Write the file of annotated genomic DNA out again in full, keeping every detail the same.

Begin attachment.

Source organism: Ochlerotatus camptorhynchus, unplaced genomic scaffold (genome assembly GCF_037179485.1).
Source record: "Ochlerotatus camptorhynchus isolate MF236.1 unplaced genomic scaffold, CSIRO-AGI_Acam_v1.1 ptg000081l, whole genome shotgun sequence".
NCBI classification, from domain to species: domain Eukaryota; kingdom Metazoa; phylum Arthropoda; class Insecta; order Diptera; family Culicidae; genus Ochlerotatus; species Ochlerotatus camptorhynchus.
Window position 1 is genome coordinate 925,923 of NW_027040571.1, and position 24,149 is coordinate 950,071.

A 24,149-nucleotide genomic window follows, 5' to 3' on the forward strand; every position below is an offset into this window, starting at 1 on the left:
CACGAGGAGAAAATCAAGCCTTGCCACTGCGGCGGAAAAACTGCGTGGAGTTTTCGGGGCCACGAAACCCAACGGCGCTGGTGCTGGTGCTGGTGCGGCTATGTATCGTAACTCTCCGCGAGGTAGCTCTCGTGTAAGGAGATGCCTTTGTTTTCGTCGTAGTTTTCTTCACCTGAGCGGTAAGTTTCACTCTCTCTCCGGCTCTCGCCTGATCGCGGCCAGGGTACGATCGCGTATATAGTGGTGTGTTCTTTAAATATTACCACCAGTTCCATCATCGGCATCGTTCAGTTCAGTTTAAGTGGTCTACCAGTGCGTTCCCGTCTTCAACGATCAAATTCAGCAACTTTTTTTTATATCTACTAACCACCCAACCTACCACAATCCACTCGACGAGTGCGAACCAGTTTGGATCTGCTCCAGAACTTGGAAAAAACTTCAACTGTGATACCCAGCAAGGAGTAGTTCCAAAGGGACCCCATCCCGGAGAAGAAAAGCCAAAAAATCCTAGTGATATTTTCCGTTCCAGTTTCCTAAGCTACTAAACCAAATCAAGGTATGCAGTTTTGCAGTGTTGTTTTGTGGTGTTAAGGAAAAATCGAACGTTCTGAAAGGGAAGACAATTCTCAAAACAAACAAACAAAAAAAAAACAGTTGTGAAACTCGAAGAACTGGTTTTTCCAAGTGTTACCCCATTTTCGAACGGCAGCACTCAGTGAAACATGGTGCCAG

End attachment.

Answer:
Source organism: Ochlerotatus camptorhynchus, unplaced genomic scaffold (genome assembly GCF_037179485.1).
Source record: "Ochlerotatus camptorhynchus isolate MF236.1 unplaced genomic scaffold, CSIRO-AGI_Acam_v1.1 ptg000081l, whole genome shotgun sequence".
NCBI classification, from domain to species: domain Eukaryota; kingdom Metazoa; phylum Arthropoda; class Insecta; order Diptera; family Culicidae; genus Ochlerotatus; species Ochlerotatus camptorhynchus.
Window position 1 is genome coordinate 925,923 of NW_027040571.1, and position 24,149 is coordinate 950,071.

A 24,149-nucleotide genomic window follows, 5' to 3' on the forward strand; every position below is an offset into this window, starting at 1 on the left:
CACGAGGAGAAAATCAAGCCTTGCCACTGCGGCGGAAAAACTGCGTGGAGTTTTCGGGGCCACGAAACCCAACGGCGCTGGTGCTGGTGCTGGTGCGGCTATGTATCGTAACTCTCCGCGAGGTAGCTCTCGTGTAAGGAGATGCCTTTGTTTTCGTCGTAGTTTTCTTCACCTGAGCGGTAAGTTTCACTCTCTCTCCGGCTCTCGCCTGATCGCGGCCAGGGTACGATCGCGTATATAGTGGTGTGTTCTTTAAATATTACCACCAGTTCCATCATCGGCATCGTTCAGTTCAGTTTAAGTGGTCTACCAGTGCGTTCCCGTCTTCAACGATCAAATTCAGCAACTTTTTTTTATATCTACTAACCACCCAACCTACCACAATCCACTCGACGAGTGCGAACCAGTTTGGATCTGCTCCAGAACTTGGAAAAAACTTCAACTGTGATACCCAGCAAGGAGTAGTTCCAAAGGGACCCCATCCCGGAGAAGAAAAGCCAAAAAATCCTAGTGATATTTTCCGTTCCAGTTTCCTAAGCTACTAAACCAAATCAAGGTATGCAGTTTTGCAGTGTTGTTTTGTGGTGTTAAGGAAAAATCGAACGTTCTGAAAGGGAAGACAATTCTCAAAACAAACAAACAAAAAAAAAACAGTTGTGAAACTCGAAGAACTGGTTTTTCCAAGTGTTACCCCATTTTCGAACGGCAGCACTCAGTGAAACATGGTGCCAG